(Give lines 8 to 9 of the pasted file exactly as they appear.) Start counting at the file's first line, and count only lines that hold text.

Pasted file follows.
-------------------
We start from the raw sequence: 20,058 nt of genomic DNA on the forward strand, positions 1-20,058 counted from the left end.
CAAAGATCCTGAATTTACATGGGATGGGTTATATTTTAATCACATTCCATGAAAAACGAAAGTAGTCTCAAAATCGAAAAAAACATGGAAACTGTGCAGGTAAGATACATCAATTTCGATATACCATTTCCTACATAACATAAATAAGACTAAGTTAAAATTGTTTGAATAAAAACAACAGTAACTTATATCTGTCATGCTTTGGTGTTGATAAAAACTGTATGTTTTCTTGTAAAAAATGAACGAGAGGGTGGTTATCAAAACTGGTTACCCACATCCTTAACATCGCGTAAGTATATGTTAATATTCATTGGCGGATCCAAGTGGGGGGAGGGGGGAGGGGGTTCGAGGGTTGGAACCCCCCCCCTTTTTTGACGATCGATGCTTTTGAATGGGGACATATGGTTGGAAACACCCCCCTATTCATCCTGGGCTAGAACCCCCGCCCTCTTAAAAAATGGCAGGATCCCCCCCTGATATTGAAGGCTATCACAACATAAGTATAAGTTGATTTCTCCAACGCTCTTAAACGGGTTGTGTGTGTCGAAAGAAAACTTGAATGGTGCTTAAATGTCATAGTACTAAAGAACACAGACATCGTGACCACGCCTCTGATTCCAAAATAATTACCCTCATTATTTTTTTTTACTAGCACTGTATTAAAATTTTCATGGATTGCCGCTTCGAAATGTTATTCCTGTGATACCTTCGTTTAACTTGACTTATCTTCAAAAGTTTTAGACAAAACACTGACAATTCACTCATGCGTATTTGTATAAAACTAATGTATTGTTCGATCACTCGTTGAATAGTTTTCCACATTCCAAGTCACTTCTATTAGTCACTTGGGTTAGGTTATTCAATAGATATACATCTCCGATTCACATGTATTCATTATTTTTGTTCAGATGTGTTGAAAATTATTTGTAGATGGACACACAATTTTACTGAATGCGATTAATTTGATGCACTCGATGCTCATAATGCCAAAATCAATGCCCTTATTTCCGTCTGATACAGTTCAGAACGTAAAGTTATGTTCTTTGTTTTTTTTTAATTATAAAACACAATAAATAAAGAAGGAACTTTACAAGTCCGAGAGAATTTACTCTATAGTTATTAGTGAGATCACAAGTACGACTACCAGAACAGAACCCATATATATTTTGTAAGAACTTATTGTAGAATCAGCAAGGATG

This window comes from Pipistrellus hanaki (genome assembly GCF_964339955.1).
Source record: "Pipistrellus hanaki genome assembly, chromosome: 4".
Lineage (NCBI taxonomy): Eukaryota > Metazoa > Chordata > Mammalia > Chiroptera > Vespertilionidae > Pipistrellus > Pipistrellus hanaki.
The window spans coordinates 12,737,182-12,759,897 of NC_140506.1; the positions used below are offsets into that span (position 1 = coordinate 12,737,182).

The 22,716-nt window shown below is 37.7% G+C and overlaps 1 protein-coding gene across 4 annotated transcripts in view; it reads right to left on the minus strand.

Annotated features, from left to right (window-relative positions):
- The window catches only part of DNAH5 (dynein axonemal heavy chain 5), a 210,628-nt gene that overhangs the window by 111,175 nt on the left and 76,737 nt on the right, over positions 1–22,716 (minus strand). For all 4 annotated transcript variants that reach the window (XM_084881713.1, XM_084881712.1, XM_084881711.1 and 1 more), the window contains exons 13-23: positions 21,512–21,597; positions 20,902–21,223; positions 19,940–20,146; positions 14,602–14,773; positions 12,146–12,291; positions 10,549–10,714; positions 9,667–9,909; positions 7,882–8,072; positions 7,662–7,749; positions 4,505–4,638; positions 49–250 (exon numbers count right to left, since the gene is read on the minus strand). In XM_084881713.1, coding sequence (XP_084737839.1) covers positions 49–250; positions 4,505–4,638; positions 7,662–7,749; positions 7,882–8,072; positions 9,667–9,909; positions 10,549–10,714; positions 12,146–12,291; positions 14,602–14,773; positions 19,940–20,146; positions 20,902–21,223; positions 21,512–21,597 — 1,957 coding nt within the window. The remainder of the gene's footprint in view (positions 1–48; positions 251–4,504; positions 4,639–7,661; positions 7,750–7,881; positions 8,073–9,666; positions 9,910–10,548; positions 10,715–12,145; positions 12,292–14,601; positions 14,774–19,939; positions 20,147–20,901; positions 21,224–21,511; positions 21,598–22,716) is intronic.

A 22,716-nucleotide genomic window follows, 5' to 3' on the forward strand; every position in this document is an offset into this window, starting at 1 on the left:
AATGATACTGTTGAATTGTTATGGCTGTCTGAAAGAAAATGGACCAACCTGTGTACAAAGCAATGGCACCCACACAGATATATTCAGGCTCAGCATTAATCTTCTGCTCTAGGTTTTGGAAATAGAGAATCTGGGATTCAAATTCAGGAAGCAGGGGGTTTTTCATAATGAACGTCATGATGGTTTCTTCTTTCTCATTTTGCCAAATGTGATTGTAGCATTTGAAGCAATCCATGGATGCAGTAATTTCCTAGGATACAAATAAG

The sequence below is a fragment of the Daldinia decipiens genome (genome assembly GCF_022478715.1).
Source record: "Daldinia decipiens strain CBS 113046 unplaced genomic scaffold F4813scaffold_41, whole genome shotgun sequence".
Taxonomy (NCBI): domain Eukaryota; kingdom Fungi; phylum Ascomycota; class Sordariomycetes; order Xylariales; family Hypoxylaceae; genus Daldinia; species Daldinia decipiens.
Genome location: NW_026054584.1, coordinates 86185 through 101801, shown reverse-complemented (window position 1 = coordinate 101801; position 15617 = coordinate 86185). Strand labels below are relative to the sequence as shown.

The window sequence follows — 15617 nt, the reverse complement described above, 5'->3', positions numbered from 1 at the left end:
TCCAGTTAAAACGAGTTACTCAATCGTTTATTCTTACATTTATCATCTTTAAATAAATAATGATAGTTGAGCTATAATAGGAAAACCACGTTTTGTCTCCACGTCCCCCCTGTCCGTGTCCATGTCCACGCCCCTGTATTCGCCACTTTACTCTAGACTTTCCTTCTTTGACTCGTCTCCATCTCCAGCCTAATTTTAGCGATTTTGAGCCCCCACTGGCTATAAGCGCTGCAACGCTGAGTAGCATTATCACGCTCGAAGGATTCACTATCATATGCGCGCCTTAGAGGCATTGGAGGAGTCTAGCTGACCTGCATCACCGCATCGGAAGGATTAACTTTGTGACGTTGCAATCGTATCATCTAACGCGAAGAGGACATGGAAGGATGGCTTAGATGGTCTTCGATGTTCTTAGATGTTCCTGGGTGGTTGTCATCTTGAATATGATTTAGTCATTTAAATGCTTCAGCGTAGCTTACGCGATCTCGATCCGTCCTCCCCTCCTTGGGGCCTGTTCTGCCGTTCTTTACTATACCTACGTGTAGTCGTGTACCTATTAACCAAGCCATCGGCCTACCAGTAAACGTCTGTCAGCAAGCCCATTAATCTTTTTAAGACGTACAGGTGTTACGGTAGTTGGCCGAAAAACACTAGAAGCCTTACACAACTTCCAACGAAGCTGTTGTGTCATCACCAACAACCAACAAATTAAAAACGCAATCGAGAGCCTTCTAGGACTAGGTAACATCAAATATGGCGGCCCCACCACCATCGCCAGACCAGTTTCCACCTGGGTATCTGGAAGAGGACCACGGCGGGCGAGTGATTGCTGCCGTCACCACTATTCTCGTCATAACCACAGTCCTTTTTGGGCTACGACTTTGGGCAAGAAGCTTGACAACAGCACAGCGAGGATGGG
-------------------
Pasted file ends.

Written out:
Annotated features, from left to right (window-relative positions):
- The window catches only part of DNAH5 (dynein axonemal heavy chain 5), a 210,628-nt gene that overhangs the window by 111,175 nt on the left and 76,737 nt on the right, over positions 1–22,716 (minus strand). For all 4 annotated transcript variants that reach the window (XM_084881713.1, XM_084881712.1, XM_084881711.1 and 1 more), the window contains exons 13-23: positions 21,512–21,597; positions 20,902–21,223; positions 19,940–20,146; positions 14,602–14,773; positions 12,146–12,291; positions 10,549–10,714; positions 9,667–9,909; positions 7,882–8,072; positions 7,662–7,749; positions 4,505–4,638; positions 49–250 (exon numbers count right to left, since the gene is read on the minus strand). In XM_084881713.1, coding sequence (XP_084737839.1) covers positions 49–250; positions 4,505–4,638; positions 7,662–7,749; positions 7,882–8,072; positions 9,667–9,909; positions 10,549–10,714; positions 12,146–12,291; positions 14,602–14,773; positions 19,940–20,146; positions 20,902–21,223; positions 21,512–21,597 — 1,957 coding nt within the window. The remainder of the gene's footprint in view (positions 1–48; positions 251–4,504; positions 4,639–7,661; positions 7,750–7,881; positions 8,073–9,666; positions 9,910–10,548; positions 10,715–12,145; positions 12,292–14,601; positions 14,774–19,939; positions 20,147–20,901; positions 21,224–21,511; positions 21,598–22,716) is intronic.